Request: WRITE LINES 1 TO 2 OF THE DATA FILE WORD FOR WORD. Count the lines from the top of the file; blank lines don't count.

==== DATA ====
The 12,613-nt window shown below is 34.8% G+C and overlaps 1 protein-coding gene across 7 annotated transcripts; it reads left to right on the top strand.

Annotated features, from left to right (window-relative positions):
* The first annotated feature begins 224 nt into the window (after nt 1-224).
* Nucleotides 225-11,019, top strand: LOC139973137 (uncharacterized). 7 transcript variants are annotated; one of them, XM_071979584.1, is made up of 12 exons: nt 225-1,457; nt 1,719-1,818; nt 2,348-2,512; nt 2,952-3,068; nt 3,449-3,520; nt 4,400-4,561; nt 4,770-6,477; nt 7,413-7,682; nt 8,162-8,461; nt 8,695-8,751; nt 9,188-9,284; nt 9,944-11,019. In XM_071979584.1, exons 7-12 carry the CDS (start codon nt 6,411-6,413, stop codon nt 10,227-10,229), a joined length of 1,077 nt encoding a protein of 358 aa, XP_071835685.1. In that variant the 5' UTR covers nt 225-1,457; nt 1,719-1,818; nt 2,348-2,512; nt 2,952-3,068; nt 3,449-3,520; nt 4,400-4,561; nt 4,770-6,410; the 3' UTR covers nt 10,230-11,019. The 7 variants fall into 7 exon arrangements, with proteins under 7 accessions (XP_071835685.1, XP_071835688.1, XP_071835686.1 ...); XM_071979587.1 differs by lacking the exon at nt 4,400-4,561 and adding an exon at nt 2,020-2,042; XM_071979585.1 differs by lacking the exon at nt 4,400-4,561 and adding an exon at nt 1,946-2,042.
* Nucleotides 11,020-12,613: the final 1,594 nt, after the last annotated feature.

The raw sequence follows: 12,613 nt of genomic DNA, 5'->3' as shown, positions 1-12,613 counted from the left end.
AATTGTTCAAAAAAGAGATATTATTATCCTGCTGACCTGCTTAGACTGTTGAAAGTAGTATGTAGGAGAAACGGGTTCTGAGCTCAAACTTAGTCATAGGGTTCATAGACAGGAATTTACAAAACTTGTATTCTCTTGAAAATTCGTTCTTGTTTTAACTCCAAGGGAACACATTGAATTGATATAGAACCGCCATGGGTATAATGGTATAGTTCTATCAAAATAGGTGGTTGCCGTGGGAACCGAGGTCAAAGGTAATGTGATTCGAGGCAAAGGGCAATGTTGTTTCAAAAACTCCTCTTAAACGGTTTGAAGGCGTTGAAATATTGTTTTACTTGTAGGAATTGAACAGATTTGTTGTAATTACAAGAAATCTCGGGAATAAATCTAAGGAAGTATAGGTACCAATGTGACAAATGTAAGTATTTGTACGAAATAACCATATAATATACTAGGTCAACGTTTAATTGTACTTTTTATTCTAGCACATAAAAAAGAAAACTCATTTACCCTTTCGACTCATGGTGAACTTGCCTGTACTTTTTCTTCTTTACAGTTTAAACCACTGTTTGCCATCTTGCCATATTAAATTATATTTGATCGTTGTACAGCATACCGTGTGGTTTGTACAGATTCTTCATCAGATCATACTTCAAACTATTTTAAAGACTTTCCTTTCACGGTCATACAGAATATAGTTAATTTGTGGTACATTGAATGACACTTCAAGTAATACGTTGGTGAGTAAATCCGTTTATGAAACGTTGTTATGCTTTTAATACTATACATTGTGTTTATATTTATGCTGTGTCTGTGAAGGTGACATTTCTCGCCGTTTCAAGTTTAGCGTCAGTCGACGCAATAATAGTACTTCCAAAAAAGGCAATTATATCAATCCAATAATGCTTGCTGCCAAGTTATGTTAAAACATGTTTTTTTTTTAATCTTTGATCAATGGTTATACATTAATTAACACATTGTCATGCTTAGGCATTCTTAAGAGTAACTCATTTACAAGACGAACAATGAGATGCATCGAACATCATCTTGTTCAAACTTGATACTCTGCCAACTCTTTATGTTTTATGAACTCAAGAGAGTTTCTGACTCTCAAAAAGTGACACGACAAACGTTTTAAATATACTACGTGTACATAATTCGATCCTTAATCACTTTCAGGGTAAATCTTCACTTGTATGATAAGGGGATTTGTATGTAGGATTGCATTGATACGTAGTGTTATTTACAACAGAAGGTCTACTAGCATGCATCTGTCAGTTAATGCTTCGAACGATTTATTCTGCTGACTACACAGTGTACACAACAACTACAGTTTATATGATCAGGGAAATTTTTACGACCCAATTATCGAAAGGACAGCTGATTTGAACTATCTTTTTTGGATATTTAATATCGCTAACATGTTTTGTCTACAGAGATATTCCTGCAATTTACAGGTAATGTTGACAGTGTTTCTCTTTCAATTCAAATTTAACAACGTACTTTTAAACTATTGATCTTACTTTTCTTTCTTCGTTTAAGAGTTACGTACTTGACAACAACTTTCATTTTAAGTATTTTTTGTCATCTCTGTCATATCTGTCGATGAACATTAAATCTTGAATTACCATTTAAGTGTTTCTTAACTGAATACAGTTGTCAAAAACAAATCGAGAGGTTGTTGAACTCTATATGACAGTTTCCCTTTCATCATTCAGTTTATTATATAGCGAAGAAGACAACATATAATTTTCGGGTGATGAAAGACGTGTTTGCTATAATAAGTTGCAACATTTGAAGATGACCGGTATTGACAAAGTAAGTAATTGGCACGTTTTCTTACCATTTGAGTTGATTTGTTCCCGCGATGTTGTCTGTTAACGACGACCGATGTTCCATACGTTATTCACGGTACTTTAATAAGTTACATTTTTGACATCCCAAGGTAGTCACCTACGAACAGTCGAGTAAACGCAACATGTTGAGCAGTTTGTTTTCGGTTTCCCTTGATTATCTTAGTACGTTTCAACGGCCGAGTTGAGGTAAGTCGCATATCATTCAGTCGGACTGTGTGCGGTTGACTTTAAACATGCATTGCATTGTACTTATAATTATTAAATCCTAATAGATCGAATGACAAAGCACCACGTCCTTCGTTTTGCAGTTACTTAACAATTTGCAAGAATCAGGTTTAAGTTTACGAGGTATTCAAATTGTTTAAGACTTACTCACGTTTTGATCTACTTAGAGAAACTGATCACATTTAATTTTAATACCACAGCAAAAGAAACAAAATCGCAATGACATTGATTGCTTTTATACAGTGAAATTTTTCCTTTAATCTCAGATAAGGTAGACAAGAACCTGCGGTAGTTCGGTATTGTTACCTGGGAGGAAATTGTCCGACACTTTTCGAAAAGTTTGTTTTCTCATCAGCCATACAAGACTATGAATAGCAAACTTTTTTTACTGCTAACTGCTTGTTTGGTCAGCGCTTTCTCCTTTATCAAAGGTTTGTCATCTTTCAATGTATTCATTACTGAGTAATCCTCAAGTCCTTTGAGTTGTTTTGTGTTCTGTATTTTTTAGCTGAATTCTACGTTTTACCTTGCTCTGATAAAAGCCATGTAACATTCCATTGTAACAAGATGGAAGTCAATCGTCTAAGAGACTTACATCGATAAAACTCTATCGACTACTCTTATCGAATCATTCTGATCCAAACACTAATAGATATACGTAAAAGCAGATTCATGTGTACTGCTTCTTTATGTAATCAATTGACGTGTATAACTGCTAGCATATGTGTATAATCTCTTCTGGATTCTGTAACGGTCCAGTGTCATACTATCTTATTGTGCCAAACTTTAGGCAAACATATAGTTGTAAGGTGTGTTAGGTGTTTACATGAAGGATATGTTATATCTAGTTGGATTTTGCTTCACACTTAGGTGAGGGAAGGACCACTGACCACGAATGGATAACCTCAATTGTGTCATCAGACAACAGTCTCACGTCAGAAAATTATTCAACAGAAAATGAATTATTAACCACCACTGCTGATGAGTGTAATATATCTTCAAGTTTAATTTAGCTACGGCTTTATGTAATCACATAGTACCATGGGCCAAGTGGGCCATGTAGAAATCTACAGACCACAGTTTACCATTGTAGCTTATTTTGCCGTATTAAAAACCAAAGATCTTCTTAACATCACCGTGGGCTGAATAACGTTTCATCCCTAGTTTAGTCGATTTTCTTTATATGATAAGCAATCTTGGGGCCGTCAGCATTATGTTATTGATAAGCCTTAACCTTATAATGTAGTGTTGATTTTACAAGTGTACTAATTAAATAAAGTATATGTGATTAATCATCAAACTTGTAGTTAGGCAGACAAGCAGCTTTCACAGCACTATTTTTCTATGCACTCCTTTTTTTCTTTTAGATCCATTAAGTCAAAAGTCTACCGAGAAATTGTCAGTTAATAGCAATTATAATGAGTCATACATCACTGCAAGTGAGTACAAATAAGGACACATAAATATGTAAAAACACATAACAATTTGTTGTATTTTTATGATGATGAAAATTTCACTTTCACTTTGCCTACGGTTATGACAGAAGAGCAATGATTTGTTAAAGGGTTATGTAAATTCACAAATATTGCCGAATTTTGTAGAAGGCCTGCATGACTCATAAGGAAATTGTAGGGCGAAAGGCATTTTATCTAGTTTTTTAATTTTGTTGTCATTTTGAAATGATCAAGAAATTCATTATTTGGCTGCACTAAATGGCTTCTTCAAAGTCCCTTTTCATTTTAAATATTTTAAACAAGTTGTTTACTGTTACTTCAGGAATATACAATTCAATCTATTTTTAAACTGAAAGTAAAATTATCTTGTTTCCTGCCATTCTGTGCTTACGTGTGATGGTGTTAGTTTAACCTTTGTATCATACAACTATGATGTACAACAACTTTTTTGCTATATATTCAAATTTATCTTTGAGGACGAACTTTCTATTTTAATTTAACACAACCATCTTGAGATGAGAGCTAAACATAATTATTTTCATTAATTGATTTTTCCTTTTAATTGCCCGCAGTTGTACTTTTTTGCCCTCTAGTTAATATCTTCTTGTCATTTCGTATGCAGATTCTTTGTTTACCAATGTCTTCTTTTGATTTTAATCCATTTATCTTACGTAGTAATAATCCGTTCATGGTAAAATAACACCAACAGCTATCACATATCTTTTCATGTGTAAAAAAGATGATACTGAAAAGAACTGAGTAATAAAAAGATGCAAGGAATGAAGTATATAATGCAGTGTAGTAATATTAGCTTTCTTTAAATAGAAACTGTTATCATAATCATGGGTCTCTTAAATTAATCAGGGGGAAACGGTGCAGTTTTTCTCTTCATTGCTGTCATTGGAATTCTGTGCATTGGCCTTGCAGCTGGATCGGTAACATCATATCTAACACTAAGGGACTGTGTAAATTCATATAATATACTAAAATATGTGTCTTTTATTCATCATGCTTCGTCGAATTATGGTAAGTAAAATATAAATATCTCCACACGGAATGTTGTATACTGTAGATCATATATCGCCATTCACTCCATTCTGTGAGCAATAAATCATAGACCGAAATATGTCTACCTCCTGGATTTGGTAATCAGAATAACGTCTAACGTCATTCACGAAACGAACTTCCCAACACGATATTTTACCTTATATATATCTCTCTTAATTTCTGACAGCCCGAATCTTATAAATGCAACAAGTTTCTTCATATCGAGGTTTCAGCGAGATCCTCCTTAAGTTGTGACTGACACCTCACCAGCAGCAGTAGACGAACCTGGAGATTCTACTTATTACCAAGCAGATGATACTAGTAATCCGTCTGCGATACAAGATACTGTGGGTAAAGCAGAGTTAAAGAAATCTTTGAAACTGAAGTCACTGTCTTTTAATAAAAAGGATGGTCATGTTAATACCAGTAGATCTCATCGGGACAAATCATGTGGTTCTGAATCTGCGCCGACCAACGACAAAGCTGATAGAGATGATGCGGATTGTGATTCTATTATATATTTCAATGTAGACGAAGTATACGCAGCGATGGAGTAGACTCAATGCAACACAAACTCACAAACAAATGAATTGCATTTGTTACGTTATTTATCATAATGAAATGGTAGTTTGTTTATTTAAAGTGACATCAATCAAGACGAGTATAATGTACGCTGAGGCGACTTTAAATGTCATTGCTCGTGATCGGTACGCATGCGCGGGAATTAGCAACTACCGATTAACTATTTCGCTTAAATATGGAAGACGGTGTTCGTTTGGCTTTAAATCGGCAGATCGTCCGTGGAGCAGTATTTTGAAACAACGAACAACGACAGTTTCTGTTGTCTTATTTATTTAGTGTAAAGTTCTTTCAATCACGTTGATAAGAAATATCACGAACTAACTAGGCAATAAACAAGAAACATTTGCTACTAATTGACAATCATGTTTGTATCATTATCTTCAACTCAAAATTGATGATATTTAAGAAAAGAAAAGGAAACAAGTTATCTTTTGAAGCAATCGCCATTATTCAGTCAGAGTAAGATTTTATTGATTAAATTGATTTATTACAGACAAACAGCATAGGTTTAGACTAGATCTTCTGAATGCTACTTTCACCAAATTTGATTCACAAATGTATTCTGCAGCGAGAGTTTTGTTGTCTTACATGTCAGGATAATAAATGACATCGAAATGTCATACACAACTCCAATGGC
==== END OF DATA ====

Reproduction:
The 12,613-nt window shown below is 34.8% G+C and overlaps 1 protein-coding gene across 7 annotated transcripts; it reads left to right on the top strand.

Annotated features, from left to right (window-relative positions):